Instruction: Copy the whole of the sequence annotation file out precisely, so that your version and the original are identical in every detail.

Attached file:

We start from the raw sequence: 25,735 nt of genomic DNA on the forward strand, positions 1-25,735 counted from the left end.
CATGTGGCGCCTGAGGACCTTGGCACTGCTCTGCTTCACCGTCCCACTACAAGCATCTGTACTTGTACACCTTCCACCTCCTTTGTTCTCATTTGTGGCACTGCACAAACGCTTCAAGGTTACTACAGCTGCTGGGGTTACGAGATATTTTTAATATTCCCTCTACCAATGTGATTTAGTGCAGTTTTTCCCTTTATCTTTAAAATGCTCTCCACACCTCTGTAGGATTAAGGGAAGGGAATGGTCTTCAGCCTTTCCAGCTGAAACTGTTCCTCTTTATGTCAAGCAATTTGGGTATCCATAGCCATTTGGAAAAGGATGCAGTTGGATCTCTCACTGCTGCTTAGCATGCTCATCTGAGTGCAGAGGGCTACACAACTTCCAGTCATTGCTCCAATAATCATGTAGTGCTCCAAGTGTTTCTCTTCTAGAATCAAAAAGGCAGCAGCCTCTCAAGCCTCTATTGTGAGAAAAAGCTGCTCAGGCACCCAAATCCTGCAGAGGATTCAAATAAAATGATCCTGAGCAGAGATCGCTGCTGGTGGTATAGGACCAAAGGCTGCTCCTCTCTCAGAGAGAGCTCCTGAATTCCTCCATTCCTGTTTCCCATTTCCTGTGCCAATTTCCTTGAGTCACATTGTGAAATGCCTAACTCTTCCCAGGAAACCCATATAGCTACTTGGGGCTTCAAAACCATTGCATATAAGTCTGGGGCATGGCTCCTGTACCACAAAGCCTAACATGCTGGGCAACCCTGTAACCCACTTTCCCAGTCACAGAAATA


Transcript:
We start from the raw sequence: 25,735 nt of genomic DNA on the forward strand, positions 1-25,735 counted from the left end.
CATGTGGCGCCTGAGGACCTTGGCACTGCTCTGCTTCACCGTCCCACTACAAGCATCTGTACTTGTACACCTTCCACCTCCTTTGTTCTCATTTGTGGCACTGCACAAACGCTTCAAGGTTACTACAGCTGCTGGGGTTACGAGATATTTTTAATATTCCCTCTACCAATGTGATTTAGTGCAGTTTTTCCCTTTATCTTTAAAATGCTCTCCACACCTCTGTAGGATTAAGGGAAGGGAATGGTCTTCAGCCTTTCCAGCTGAAACTGTTCCTCTTTATGTCAAGCAATTTGGGTATCCATAGCCATTTGGAAAAGGATGCAGTTGGATCTCTCACTGCTGCTTAGCATGCTCATCTGAGTGCAGAGGGCTACACAACTTCCAGTCATTGCTCCAATAATCATGTAGTGCTCCAAGTGTTTCTCTTCTAGAATCAAAAAGGCAGCAGCCTCTCAAGCCTCTATTGTGAGAAAAAGCTGCTCAGGCACCCAAATCCTGCAGAGGATTCAAATAAAATGATCCTGAGCAGAGATCGCTGCTGGTGGTATAGGACCAAAGGCTGCTCCTCTCTCAGAGAGAGCTCCTGAATTCCTCCATTCCTGTTTCCCATTTCCTGTGCCAATTTCCTTGAGTCACATTGTGAAATGCCTAACTCTTCCCAGGAAACCCATATAGCTACTTGGGGCTTCAAAACCATTGCATATAAGTCTGGGGCATGGCTCCTGTACCACAAAGCCTAACATGCTGGGCAACCCTGTAACCCACTTTCCCAGTCACAGAAATA